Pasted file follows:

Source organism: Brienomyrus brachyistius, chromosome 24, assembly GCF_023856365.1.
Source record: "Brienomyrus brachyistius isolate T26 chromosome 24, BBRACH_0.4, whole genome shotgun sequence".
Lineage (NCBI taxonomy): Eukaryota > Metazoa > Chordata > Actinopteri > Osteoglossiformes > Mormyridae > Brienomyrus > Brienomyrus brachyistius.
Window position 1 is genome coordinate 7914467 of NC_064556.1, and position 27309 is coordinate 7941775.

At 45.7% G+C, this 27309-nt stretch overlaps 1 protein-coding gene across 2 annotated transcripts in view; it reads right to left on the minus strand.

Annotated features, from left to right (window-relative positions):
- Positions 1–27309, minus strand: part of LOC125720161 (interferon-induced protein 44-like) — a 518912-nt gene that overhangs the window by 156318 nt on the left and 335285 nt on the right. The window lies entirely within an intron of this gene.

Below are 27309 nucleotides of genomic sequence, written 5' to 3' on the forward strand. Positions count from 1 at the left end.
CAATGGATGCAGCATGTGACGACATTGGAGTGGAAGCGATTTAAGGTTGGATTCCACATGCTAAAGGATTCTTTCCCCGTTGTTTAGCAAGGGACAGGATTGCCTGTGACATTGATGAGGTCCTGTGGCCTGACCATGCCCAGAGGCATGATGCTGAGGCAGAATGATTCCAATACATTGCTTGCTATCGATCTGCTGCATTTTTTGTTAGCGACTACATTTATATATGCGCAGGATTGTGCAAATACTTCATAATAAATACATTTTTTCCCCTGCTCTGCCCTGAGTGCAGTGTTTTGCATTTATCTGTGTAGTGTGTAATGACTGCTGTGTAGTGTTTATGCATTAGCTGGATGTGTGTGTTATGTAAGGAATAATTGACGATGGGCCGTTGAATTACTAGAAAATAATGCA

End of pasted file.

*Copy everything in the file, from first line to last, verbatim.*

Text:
Source organism: Brienomyrus brachyistius, chromosome 24, assembly GCF_023856365.1.
Source record: "Brienomyrus brachyistius isolate T26 chromosome 24, BBRACH_0.4, whole genome shotgun sequence".
Lineage (NCBI taxonomy): Eukaryota > Metazoa > Chordata > Actinopteri > Osteoglossiformes > Mormyridae > Brienomyrus > Brienomyrus brachyistius.
Window position 1 is genome coordinate 7914467 of NC_064556.1, and position 27309 is coordinate 7941775.

At 45.7% G+C, this 27309-nt stretch overlaps 1 protein-coding gene across 2 annotated transcripts in view; it reads right to left on the minus strand.

Annotated features, from left to right (window-relative positions):
- Positions 1–27309, minus strand: part of LOC125720161 (interferon-induced protein 44-like) — a 518912-nt gene that overhangs the window by 156318 nt on the left and 335285 nt on the right. The window lies entirely within an intron of this gene.

Below are 27309 nucleotides of genomic sequence, written 5' to 3' on the forward strand. Positions count from 1 at the left end.
CAATGGATGCAGCATGTGACGACATTGGAGTGGAAGCGATTTAAGGTTGGATTCCACATGCTAAAGGATTCTTTCCCCGTTGTTTAGCAAGGGACAGGATTGCCTGTGACATTGATGAGGTCCTGTGGCCTGACCATGCCCAGAGGCATGATGCTGAGGCAGAATGATTCCAATACATTGCTTGCTATCGATCTGCTGCATTTTTTGTTAGCGACTACATTTATATATGCGCAGGATTGTGCAAATACTTCATAATAAATACATTTTTTCCCCTGCTCTGCCCTGAGTGCAGTGTTTTGCATTTATCTGTGTAGTGTGTAATGACTGCTGTGTAGTGTTTATGCATTAGCTGGATGTGTGTGTTATGTAAGGAATAATTGACGATGGGCCGTTGAATTACTAGAAAATAATGCA